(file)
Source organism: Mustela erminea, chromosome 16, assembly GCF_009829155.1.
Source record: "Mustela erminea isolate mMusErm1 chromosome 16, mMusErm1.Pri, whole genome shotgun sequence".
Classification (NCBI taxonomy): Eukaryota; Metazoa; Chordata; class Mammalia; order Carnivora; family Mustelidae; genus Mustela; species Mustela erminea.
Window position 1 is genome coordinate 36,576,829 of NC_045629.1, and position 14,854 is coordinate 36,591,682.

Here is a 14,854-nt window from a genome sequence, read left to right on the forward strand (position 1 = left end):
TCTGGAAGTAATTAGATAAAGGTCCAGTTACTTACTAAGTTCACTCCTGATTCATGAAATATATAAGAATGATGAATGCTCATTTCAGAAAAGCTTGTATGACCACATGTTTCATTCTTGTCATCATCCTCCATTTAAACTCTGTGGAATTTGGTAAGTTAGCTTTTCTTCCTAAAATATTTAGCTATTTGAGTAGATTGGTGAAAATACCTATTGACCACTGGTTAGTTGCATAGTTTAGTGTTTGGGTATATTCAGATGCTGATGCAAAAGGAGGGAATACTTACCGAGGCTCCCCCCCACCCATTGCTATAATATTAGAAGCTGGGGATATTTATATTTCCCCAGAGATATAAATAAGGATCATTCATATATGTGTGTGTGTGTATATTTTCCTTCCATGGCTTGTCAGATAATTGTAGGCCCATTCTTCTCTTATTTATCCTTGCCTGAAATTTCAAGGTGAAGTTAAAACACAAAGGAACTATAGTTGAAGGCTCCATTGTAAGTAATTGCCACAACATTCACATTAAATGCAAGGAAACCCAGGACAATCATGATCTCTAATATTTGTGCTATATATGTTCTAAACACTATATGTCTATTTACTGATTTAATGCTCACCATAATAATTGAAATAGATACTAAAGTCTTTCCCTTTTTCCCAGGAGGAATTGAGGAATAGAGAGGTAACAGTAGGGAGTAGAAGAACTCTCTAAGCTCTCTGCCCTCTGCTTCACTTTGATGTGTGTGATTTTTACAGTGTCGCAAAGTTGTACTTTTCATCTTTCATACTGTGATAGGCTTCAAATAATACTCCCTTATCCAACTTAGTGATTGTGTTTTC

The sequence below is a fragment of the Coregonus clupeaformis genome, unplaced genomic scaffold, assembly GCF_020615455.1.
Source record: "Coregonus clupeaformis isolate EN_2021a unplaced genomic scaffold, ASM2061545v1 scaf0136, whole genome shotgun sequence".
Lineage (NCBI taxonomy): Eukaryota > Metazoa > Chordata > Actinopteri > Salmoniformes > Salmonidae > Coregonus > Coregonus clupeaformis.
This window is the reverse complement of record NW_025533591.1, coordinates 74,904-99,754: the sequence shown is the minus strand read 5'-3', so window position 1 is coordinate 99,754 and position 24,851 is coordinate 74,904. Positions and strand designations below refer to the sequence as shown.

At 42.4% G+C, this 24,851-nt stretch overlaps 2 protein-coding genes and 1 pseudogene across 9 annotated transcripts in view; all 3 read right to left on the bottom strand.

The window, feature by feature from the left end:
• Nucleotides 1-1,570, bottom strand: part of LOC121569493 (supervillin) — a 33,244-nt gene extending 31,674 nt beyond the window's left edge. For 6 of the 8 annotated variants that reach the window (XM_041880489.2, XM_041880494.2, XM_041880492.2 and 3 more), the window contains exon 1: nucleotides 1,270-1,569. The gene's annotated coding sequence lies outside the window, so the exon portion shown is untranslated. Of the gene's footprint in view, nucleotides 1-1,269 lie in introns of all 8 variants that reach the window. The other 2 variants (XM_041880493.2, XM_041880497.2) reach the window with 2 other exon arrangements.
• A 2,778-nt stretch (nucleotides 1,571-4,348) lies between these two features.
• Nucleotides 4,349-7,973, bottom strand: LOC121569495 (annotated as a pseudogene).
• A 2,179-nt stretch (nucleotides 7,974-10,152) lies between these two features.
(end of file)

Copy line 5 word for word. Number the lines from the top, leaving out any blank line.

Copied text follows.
Here is a 14,854-nt window from a genome sequence, read left to right on the forward strand (position 1 = left end):